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Common causes of dry skin in the winter and simple solutions to fix it

You don't have to look or feel like this this winter
You don't have to look or feel like this this winter

Most women would love to have an alligator purse, an alligator belt, or alligator boots.  But alligator skin?  Forget that! 

Skin can be dry for two reasons.  Either it does not produce enough oil or it does not contain enough water.  Ideally, the skin should have a healthy balance of both.   For a true reading of your skin, consult a licensed skin care professional.  He or she will be able to tell if skin is alipidic or dehydrated.

Alipidic skin decribes a skin type.  Pores are small and sebum production is minimal. 

Dehydrated skin, however, is a condition that is seen across all skin types, and is usually due to some environmental factor.  Dehydration occurs more frequently in the winter due to the dry cold of the outdoors and the dry heat of the indoors.

Chances are, one of the following may be contributing to your dry skin.

Do you drive to work with the heater blowing directly on you?  Keep the heat confined to your feet.  

Are you using the same skin care formula for winter that you use for the summer?  Typically, people have to amend their skin care routine summer and winter, based on the amount of humidity in the air.  You may need to use a heavier moisurizer or a less drying cleanser. Try switching  the foaming face wash for a milky cleanser.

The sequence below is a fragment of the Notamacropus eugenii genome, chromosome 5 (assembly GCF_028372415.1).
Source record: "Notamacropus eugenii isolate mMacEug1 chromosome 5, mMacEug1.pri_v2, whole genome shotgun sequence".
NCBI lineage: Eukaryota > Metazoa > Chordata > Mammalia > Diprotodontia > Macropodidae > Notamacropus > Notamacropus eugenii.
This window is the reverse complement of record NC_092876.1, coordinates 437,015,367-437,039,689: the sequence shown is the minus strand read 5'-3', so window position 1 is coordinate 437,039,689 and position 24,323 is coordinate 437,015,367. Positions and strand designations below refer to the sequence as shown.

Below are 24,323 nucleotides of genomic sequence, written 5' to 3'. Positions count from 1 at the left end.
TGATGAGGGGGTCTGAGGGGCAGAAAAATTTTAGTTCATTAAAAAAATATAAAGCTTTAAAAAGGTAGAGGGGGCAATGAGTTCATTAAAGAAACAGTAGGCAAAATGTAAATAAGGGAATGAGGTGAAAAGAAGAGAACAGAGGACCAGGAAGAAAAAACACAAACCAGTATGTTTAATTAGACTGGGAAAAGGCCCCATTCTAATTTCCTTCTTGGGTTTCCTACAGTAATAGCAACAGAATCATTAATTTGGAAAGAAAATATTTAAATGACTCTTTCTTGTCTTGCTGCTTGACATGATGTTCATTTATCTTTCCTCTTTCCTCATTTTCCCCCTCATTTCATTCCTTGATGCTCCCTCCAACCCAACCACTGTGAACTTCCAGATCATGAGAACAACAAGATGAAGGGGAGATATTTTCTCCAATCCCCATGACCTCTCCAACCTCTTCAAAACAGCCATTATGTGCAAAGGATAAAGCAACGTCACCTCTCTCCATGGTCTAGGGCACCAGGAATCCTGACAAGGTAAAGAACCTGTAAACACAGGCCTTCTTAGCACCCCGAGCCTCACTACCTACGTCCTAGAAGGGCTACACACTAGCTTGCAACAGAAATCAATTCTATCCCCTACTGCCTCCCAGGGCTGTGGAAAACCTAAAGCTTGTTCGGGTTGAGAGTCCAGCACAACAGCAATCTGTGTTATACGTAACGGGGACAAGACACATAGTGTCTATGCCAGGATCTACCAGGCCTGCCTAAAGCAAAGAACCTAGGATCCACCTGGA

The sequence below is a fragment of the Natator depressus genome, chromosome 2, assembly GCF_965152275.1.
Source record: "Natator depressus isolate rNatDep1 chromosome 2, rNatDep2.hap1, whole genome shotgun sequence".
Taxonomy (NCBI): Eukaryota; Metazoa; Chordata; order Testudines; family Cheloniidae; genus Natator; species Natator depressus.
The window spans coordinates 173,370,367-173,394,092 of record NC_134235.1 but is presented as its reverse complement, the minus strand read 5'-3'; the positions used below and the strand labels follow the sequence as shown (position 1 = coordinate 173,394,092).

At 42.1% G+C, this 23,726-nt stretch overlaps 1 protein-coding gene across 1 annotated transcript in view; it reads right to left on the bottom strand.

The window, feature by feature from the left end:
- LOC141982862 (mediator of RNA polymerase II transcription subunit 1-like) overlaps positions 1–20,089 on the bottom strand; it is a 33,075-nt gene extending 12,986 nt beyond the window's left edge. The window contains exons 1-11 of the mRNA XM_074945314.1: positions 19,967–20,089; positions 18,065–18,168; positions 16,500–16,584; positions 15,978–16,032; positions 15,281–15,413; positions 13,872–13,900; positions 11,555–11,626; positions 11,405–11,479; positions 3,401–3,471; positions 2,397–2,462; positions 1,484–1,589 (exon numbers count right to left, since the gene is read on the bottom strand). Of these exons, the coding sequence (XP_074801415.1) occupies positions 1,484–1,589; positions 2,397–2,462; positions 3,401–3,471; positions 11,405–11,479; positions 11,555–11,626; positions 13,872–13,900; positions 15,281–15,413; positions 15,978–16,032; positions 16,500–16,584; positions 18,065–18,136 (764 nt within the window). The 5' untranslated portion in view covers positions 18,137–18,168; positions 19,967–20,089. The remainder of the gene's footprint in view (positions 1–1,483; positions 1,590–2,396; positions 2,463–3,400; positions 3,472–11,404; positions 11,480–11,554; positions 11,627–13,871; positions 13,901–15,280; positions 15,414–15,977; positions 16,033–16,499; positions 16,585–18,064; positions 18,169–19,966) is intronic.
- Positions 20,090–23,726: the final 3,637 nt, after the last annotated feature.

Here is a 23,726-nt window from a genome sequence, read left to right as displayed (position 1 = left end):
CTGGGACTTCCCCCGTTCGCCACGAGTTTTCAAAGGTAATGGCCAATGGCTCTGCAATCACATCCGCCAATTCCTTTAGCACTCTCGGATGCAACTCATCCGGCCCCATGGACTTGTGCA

Are you drinking emough water?  The eight glasses a day rule still applies, as you need to hydrate the skin from within, as well as topically.

Are you exfoliating?  Using a scrub made of sugar, salt or jojoba beads to slough off dead skin cells allows your moisturizers to better penetrate the skin.  Sugar and salt are okay for the body and do a wonderful job at getting ride of those itchy red bumps on the back of the arms.  This condition is called keratosis pilaris and is caused by blocked follicles. 

Exfoliants specifically formulated for the face must be used, as the skin on the face is completely different from the rest of the body.  Alpha hydroxy acid, jojoba beads, and oatmeal based scrubs are recommended for the face.  Avoid harsh abrasives like ground apricot or peach pits.

Exfoliation is recommended about twice a week for both face and body.  Take care not to over- exfoliate.  This may cause increased dryness and irritation.

Are you using a moisurizer twice a day?  Pat dry after showering to keep some moisture in the skin.  You may have to switch to a heavier, more emollient cream like shea butter.  Try cocktailing your lotion with a light-weight body oil like Neutrogena sesamea oil or Keyano Aromatics Champange Oil.